I have a simple ASP.NET Core 2.0 + Entity Framework Core project:

I have an entity called ApplicationUser, which extends Microsoft.AspNet.Identity.IdentityUser, and the ApplicationUser has a collection of another entity called Books.

However, when I try to read the collection of Books from the ApplicationUser after retrieving it from UserManager:

ApplicationUser user = await _userManager.GetUserAsync(User);
return user.Books;

I get an empty collection.

If I do this instead:

ApplicationUser user = await _userManager.GetUserAsync(User);
return _context.Users.Include(d => d.Books).FirstOrDefault(u => u == user);

Then I get the correct collection of Books.

I suspect this is because the ApplicationUser I retrieved from the UserManager lacks the proper DbContext. My question is, is there a better way of doing this? Like somehow being able to just get the collection from the user without having to go through the DbContext with LINQ? Would there be significant performance gain?

Finally, what would be a good read about EF Core to get an understanding of how it works under the hood?

  • It is because lazy loading is not enabled on the DbContext (a good thing IMO). You can override the method to also return the Books collection by using Include – Igor Apr 4 '18 at 21:22
  • The UserManager is a service that performs very specific functions. It doesn't know anything about your user class structure because it doesn't need to. You're quite free to create your own UserManager and override the GetUserAsync() method so you can load your navigation properties. – Brad Apr 4 '18 at 23:44
  • Read the docs. In the EF Core 2.1 preview there's already the first step of it – Tseng Apr 5 '18 at 0:36

First of, if you want to access data from your database, you must use DBContext. Secondly, the only way you can still access the database from another object is if the object was of type IQueryable that was returned directly or indirectly from the database.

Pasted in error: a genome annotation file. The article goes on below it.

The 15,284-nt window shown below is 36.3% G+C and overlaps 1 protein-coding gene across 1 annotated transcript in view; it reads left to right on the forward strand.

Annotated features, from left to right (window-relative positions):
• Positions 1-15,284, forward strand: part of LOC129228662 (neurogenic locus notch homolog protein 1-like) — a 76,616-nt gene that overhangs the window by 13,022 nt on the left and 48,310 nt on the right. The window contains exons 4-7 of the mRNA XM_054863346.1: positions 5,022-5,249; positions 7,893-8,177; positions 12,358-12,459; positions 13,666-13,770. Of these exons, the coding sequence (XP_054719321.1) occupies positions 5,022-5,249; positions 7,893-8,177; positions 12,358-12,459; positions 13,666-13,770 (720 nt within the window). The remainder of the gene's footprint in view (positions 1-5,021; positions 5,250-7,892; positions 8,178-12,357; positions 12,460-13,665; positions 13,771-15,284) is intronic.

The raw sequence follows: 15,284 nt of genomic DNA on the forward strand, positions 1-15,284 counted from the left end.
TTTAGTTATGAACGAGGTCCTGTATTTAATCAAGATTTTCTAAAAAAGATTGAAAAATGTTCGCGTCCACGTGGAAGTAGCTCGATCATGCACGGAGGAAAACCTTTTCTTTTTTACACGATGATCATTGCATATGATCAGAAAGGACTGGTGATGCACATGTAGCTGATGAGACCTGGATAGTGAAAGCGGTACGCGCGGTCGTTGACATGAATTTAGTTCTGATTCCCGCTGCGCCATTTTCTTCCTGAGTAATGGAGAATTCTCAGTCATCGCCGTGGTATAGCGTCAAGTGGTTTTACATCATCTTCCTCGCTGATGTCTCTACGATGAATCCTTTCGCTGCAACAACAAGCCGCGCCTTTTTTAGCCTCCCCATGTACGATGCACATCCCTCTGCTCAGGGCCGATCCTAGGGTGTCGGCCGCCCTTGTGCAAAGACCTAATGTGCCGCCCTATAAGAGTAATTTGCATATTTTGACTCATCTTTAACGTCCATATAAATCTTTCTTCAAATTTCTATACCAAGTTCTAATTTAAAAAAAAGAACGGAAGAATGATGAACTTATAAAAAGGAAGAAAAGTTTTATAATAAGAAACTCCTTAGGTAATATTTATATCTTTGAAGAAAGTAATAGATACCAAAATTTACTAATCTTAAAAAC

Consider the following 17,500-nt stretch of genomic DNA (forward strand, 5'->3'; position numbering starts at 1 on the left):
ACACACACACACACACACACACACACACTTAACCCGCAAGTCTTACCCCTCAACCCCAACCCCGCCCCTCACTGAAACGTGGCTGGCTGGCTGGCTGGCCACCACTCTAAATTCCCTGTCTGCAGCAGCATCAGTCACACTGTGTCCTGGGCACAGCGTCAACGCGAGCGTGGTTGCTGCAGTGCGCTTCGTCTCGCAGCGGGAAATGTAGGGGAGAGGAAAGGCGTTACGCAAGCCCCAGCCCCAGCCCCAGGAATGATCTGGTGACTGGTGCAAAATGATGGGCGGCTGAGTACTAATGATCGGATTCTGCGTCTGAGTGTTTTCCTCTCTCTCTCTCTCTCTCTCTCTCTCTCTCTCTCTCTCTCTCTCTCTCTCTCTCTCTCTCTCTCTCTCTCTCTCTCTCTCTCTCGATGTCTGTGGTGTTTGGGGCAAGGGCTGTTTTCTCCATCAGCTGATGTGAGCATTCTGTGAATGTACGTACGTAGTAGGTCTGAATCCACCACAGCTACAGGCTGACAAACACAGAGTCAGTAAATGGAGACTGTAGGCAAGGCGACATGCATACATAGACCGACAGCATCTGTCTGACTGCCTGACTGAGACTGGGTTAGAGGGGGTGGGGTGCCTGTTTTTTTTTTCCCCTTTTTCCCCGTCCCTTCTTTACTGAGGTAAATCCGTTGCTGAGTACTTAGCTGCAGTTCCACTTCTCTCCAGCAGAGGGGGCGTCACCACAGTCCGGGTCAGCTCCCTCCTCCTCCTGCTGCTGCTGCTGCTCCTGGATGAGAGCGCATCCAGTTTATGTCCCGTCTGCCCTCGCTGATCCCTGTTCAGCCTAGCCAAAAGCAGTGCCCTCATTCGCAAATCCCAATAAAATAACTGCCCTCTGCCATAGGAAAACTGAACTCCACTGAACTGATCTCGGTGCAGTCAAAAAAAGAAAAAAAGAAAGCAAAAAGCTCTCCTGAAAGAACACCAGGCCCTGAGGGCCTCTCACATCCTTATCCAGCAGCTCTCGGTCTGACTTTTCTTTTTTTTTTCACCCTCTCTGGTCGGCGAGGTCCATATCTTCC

For instance, the following would return IQueryable<User>:

var users = _context.Users.Where(u => u == user);

This means you can access the users variable and access the database something like this:

var books = users.Select(u => u.Books);

Notice the _userManager.GetUserAsync(User) function does not return an IQueryable. This means that the ApplicationUser user will only contain what it was meant to fetch (the user object). Simply using user.Books will not help it fetch data from the database. Moreover, if I am not mistaken, GetUserAsync gets its data from the current claims principal, not the database. Either way, when you attempt to fetch the user, entity framework will not automatically fetch Books as well. This is as Igor mentioned due to lazy loading. https://docs.microsoft.com/en-us/ef/core/querying/related-data

As for how optimized your ways are, you can check the exact SQL query being run in your console. The above way I have shown will surely run a single query since ef core will put those lines together and understand exactly what query to run. A straightforward way to access the same data would be something like

_context.Books.Where(b => b.User == user)

If this is all you plan to use user for, it would have a little better performance to use _userManager.GetUserId(), since it would only get one value from your claims. Then you can use:

_context.Books.Where(b => b.UserId == userId)
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Adding an answer here for EF Core 2.1 (Identity 4+).

This answer is based on Lazy Loading. For other ways, see the end of the post.

Tseng made a comment on the question, and at the time it was for EF 2.1 preview. 2.1 is RTM now, and that same link he posted is really your answer, if you upgrade to EF Core 2.1.

It's really easy to use too. Following the direction for Lazy Loading with Proxies on the same link Tseng mentioned, you basically do this (assuming you've got your models defined properly with 'virtual' as per the link says):

  1. Install the Nuget package Microsoft.EntityFrameworkCore.Proxies.
  2. In your .AddDbContext<...>(...) or in your OnConfiguring(), add a call to .UseLazyLoadingProxies() For example, in Startup.cs:

        services.AddDbContextPool<ApplicationDbContext>(options =>

Rebuild. That's it. There are other ways mentioned too besides using Proxies, but this is the simplest.

To retrieve data using this:

var user = await _userManager.GetUserAsync(ApplicationUser);
var addresses = user.UserAddresses;

with models similar to:

public class ApplicationUser : IdentityUser<int>
    public ApplicationUser()
        UserAddresses = new List<UserAddress>();

    public virtual ICollection<UserAddress> UserAddresses { get; set; }

public class UserAddress
    public int UserAddressId { get; set; }
    public int Id { get; set; }
    public virtual ApplicationUser User { get; set; }

If you prefer to use Eager Loading or Explicit Loading, the same link has the details. I just do not go over them here.

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